"But I would bet the vast majority of them do," he said.

In Dallas' northern suburbs, local officials plan to put up the $315,000 needed to keep the tower open for the next six months at Collin County Regional Airport in McKinney, said airport Director Kenneth Wiegand.
That will drive the airport into a deeper operating deficit, but it is worth it to keep the dozens of Fortune 500 companies headquartered in the area happy and the local economy healthy, Wiegand explained.


(AP) A Cessna aircraft is parked near by the air traffic control tower at the Collin County Regional...
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"These businesses aren't going to fly a $70 million airplane into an airport that doesn't have positive control," he said. "They don't want to mix it up with the smaller aircraft." In New Mexico, officials in the state capital of Santa Fe said they were concerned about the impact on tourism.

In just the past few years, the mountain community has won back commercial jet service. For now, Mayor David Coss remains optimistic the airlines will continue to fly in, adding that the city cannot afford to pick up the $60,000 a month cost of operating the tower without federal funds.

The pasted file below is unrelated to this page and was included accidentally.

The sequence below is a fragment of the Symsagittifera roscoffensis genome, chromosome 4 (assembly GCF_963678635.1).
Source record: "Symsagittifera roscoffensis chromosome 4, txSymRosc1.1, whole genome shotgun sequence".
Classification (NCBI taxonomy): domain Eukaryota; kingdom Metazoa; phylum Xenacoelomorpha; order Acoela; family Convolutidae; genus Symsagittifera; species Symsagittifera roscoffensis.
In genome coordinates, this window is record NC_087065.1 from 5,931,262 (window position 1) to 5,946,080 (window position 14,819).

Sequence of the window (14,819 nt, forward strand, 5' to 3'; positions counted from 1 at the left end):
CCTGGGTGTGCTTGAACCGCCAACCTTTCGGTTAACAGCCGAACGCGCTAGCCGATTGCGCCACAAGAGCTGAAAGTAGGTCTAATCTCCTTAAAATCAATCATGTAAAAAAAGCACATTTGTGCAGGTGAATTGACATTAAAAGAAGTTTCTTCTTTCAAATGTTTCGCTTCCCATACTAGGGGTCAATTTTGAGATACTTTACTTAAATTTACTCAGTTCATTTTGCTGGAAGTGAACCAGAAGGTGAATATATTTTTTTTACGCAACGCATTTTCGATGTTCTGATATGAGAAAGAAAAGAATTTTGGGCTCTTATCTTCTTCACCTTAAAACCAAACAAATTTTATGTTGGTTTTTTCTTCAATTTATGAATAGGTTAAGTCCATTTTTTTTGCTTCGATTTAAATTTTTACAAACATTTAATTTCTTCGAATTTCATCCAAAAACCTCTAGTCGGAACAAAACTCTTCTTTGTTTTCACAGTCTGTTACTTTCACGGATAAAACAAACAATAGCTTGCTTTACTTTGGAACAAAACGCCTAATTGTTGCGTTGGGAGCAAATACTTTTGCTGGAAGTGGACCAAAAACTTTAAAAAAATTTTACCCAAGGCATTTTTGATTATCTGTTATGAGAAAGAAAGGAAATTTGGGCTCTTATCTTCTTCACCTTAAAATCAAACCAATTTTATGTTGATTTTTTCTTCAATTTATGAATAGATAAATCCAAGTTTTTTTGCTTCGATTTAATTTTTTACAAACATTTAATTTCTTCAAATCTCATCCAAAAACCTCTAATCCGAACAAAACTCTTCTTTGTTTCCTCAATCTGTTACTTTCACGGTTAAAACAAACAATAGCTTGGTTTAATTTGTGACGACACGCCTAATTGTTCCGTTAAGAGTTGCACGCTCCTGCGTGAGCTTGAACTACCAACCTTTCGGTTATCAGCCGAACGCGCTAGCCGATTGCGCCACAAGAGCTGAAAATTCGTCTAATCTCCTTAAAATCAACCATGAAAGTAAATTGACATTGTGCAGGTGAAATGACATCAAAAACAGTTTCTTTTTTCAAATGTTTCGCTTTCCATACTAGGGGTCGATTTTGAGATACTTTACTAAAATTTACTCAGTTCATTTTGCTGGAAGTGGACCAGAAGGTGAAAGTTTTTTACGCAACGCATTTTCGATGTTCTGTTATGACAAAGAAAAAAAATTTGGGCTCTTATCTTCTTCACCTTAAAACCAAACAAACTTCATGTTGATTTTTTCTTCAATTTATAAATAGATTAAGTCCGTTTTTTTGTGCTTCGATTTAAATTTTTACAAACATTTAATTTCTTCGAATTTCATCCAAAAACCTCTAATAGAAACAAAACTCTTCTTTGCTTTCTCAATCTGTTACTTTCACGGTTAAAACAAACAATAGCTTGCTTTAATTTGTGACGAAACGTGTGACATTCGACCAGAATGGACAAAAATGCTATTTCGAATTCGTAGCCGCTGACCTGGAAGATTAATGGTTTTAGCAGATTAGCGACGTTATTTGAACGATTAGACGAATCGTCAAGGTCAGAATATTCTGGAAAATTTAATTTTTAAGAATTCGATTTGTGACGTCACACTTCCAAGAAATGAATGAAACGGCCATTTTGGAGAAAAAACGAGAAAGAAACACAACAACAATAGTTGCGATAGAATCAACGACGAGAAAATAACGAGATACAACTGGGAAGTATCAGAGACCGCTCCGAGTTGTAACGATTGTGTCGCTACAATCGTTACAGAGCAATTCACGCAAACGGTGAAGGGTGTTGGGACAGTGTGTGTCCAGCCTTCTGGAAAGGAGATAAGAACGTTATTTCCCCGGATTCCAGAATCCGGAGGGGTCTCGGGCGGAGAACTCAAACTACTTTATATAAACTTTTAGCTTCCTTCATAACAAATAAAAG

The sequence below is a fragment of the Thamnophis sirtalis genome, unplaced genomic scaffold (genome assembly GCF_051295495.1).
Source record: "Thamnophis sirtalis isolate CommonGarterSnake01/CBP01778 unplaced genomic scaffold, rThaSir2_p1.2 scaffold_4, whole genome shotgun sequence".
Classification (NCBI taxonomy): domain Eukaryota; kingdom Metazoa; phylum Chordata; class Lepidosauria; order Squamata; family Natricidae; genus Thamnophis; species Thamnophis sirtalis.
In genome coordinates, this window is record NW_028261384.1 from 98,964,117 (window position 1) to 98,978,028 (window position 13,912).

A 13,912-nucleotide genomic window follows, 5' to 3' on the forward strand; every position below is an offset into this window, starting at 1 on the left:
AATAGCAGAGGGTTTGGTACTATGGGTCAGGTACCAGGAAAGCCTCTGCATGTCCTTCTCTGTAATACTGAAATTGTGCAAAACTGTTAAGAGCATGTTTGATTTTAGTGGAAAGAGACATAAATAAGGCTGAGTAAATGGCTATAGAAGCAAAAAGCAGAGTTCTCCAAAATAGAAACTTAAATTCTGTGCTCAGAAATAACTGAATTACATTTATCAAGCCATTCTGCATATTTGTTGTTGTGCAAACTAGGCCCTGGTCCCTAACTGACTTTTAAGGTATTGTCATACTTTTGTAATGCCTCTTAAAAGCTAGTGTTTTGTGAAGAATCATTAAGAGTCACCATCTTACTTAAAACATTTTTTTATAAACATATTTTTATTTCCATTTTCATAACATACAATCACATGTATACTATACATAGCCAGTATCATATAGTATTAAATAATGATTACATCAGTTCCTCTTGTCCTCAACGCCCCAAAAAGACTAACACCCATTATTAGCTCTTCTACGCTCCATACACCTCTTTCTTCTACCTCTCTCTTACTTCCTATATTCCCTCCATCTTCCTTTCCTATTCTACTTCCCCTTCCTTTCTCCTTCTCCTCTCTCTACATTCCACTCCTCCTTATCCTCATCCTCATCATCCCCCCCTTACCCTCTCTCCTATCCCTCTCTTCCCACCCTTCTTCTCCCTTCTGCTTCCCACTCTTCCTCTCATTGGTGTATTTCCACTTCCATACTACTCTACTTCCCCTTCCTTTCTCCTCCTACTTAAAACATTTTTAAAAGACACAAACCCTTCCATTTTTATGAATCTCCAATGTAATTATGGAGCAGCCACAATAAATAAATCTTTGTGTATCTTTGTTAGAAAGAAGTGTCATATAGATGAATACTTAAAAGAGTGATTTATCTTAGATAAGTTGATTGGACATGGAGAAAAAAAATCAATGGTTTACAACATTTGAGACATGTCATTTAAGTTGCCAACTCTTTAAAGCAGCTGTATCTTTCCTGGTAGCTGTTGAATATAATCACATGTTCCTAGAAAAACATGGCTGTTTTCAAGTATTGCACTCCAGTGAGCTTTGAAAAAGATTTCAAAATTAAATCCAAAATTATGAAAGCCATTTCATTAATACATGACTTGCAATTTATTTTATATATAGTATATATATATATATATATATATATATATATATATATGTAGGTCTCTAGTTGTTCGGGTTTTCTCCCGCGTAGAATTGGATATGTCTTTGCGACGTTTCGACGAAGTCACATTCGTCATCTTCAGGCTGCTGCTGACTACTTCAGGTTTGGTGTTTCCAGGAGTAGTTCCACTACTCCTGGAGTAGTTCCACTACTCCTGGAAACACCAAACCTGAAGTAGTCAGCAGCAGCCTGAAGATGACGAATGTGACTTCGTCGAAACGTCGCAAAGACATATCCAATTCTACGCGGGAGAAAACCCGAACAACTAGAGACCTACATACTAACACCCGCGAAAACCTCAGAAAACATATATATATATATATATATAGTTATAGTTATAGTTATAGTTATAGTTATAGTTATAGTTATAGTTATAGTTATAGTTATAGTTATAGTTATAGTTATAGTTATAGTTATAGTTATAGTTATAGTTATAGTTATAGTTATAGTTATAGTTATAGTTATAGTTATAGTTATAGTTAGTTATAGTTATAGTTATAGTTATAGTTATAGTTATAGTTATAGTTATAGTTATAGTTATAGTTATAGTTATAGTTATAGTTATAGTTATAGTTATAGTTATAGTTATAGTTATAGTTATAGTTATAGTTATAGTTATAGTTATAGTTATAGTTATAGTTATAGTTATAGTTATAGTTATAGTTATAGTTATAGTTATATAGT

"None of them have indicated otherwise," he said. "Our airport manager has contacted all of them, and they have all said they didn't have any change in plans right now."
Associated Press writers Brady McCombs in Salt Lake City and Jeri Clausing in Albuquerque, N.M., contributed to this report.

FAA statement on tower closures with list of affected airports:

Sunday, March 24, 2013

Fuck Them! (Or Not) It's Only Fair

Well, considering their past actions, you can't say they don't know what they want.

And are not shy about letting US know.

You'd wouldn't be surprised if they actually took up arms and led the new Crusade against their own countrymen, er, -women. Except, of course, this is the antiwar (chicken hawk) group. They are always against wars they have to fight in personally.